A recent article in the well-respected and widely read British Medical Journal is reported to have come to the startling conclusion that ‘healthcare professionals involved in the care of people with type 2 diabetes should consider cultural factors when educating individuals to manage their condition’ (Lawton et al, 2005). The Journal of Diabetes Nursing (9(8): 316) in reporting this finding ‘despite the study’s limitations’ has perhaps done us a service in drawing this fact to their readers’ attention, as the original researchers have performed a useful service in adding to the sparse literature on South Asian people’s perceptions of their medication. Nevertheless, as editors of Diversity in Health and Social Care, we may perhaps be pardoned for feeling that the wheel has already been discovered: the conclusion at least is all too well rehearsed. Why is this not a truism for all trained health professionals? And we as researchers encounter mounting frustration in communities because they are aware that we have shed-loads of research, yet they feel that little has changed. There is a lot of understandable and perhaps justifiable resentment and downright anger.
One small example: the Department of Health has recently launched yet another programme – the ‘Pacesetters Programme’ – to deliver equality and diversity improvements and innovations resulting in reduced health inequalities for patients and service users, and working environments that are fair and free of discrimination. As usual it is a fixed-term ‘project’ with a promised funding of £200 000 over 2.5 years. There is (as far as can be seen)no link with previous ‘projects’, and as usual the key workers are all from minority groups, thus continuing the ghettoisation of black and South Asian people in the Health Service while letting their white colleagues off the hook yet again. Diversity? Equality? ‘Well it’s for them isn’t it? Nothing to do with us.’ If people are angry, it is hardly a surprise. Time and again we see ambiguity in the way in which the health and social care services, and indeed society in general, respond to issues of diversity. Those in power set about meeting the demands placed on them in a carefully limited way. On the one hand they set up schemes, but in ways that place intolerable demands on post holders because of inadequate investment – money is promised but not delivered. As McGee’s study (2000)mad e clear, senior personnel prioritised cost-effectiveness and control. They allowed only those initiatives that did not pose a threat to the status quo or which enhanced the public image. Alongside this is Husband’s argument that:
Successive governments have sought to diffuse and defocus the formulation of policy by minority ethnic communities through promoting ever-changing, but ambiguous policies for minority ethniccommunities.(Husband,1996, p. 37)
Thus, British governments have sought to control ethnic minorities and impose policies on them while not appearing to do so. In Husband’s (1996)view, government strategy has been characterised by ‘inexplicitness’ that has, ultimately, hampered progress.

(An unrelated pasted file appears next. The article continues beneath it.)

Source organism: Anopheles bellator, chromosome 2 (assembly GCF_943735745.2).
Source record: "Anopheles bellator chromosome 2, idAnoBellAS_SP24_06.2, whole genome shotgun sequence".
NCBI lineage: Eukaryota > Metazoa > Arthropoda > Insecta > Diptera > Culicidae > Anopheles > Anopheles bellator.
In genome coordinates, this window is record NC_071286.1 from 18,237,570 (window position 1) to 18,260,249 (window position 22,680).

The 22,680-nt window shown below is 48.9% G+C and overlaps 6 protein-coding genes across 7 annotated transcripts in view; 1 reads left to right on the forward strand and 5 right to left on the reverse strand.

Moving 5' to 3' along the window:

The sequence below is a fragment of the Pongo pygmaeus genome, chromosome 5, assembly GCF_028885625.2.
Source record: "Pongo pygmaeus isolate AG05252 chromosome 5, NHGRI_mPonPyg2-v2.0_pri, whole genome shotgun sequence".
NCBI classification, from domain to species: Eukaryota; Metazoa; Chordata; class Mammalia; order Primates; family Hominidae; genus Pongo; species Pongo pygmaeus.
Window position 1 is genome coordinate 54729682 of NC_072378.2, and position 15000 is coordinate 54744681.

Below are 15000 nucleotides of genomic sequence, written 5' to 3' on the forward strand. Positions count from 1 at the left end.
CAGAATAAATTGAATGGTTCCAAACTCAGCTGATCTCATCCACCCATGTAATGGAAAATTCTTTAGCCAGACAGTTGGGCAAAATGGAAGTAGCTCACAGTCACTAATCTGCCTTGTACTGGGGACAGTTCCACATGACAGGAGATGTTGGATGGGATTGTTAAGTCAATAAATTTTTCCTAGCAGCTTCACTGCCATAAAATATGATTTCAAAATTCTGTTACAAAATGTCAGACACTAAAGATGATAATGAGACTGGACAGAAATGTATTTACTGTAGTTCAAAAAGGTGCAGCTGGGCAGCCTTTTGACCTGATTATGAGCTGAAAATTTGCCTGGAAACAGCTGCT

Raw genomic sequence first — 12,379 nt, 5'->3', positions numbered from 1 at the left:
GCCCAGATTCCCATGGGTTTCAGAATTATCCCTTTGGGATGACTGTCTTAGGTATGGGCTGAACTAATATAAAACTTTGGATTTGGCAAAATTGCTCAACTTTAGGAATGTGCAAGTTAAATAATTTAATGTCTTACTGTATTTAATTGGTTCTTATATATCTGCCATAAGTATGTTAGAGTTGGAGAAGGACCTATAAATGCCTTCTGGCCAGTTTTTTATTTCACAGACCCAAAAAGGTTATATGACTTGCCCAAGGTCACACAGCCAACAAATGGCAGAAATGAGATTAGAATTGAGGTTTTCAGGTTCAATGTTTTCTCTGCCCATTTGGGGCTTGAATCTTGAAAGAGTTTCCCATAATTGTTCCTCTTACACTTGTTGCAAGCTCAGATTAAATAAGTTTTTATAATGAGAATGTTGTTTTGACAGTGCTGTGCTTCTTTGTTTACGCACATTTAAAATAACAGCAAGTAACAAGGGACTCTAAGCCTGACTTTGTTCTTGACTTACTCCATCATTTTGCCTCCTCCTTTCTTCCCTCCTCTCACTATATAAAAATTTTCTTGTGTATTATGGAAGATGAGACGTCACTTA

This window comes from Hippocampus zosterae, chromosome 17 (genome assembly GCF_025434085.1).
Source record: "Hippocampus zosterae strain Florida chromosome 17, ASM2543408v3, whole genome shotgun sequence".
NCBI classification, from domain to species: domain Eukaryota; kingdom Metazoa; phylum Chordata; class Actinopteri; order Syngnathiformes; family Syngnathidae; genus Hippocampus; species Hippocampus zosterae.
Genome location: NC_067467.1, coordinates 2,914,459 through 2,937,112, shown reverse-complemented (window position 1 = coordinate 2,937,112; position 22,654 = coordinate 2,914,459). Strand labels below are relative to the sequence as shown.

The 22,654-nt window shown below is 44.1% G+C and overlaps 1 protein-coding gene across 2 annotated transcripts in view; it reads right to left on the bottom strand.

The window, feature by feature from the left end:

Some better news, however, can also be found. We welcome in this issue three new siblings to the family of diversity-oriented journals. The evidence base is growing, and more people are interested to access it and indeed to generate it. Our own pile of submitted papers is growing, and we would encourage anyone who wants to get their results published in time for the Research Assessment Exercise to hurry! For those of you seeking more reading, in the meanwhile, the Journal of Muslim Mental Health is now available, the product of a collaboration between the New York University Center forGlobalHealth andMuslim Mental Health Incorporated, an American group committed to provide a broad spectrum of multicultural healthcare services, promote research and educational activities, introduce Muslim mental health concepts and advance culturally sensitive therapeutic approaches – sensitive to the Islamic tradition and culture. The first issue deals with such contentious topics as perceived religious discrimination and paranoia, schizophrenia and concepts of good and evil, counselling and alternative support among Muslims in Ohio, and arranged marriage. The second issue will be a thematic issue dedicated to Iraqi mental health. The publisher’swebsite is at www.tandf.co.uk/journals/titles/15564908.asp.
On this side of the Atlantic, our colleagues in Italy have launched the International Journal of Migration and Transcultural Medicine, associated with the International Institute of Medical Anthropological Social Sciences (IISMAS, www.iismas.it). The sample issue we have seen carries papers on HIV/AIDs and antiretroviral treatment, and an epidemiological study of giving birth comparing gypsy and non-gypsy women in Italy. The Institute has strong links to Africa and especially Ethiopia, and one of its editors (Aldo Morrone)has also produced a useful illustrated Dermatology ofHuman Mobile Populations which we hope to review in due course. The journal is innovative not only in its attention to ‘mobile’ and transcultural populations but, like Diversity in Health and Social Care, it also explicitly encourages interdisciplinary research: unlike us, however, it is also bilingual, all papers appearing in both English and Italian. More information is available from its publishers, www. mnlpublimed.com or IISMAS.